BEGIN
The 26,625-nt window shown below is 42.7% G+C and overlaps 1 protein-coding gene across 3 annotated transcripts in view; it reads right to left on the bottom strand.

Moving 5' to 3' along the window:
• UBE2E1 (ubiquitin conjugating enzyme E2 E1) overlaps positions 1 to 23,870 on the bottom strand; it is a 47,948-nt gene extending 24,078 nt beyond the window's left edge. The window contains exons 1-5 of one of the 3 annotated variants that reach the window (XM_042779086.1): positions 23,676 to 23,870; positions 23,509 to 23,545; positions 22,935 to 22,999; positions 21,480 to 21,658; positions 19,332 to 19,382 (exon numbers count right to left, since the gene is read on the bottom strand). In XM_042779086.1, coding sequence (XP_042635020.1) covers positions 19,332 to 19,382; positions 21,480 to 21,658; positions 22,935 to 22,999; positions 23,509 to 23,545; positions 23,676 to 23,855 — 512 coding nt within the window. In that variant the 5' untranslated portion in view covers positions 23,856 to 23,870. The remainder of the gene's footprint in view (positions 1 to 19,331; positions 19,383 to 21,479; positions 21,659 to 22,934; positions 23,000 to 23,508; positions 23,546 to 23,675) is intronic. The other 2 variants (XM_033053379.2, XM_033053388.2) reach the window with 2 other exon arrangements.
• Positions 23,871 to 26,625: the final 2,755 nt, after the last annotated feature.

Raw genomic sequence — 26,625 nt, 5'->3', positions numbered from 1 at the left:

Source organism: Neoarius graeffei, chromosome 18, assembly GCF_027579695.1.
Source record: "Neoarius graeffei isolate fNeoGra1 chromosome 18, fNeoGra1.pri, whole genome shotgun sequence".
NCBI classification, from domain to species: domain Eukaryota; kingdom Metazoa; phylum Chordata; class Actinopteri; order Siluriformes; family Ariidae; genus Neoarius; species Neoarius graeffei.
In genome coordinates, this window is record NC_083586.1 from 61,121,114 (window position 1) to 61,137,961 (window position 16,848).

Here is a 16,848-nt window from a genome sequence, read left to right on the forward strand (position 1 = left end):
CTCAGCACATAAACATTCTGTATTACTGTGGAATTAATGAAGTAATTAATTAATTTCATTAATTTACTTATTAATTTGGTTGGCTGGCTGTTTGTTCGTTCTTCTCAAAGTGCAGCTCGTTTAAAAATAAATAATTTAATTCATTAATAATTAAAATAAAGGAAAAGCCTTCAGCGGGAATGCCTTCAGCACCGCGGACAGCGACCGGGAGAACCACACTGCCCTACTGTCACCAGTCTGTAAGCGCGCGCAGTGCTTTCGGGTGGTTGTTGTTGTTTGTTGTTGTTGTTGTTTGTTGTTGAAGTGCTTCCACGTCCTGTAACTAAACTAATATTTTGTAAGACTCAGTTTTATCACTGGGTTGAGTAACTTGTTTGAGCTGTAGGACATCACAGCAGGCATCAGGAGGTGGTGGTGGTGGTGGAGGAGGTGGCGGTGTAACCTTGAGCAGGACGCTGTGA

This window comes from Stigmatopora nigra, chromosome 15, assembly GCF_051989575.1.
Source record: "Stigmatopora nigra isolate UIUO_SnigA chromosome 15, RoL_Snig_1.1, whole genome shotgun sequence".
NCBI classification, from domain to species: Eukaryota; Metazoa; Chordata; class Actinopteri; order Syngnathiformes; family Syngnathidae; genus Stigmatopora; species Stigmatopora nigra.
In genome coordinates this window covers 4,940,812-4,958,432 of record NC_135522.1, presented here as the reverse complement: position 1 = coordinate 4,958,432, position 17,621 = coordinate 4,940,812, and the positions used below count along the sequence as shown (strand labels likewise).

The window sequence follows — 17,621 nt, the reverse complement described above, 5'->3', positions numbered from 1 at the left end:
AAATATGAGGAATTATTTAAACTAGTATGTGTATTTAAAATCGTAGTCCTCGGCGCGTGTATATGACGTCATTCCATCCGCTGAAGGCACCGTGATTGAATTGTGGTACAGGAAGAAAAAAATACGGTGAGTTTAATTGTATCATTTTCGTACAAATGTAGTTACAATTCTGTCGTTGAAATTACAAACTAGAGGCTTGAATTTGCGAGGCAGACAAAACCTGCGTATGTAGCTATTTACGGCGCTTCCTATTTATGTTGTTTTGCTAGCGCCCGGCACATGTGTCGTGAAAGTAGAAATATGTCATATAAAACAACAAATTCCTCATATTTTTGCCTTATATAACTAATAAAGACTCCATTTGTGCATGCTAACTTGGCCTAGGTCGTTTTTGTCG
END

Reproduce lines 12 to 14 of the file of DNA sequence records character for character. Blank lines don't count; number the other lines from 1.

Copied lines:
This window comes from Stigmatopora nigra, chromosome 15, assembly GCF_051989575.1.
Source record: "Stigmatopora nigra isolate UIUO_SnigA chromosome 15, RoL_Snig_1.1, whole genome shotgun sequence".
NCBI classification, from domain to species: Eukaryota; Metazoa; Chordata; class Actinopteri; order Syngnathiformes; family Syngnathidae; genus Stigmatopora; species Stigmatopora nigra.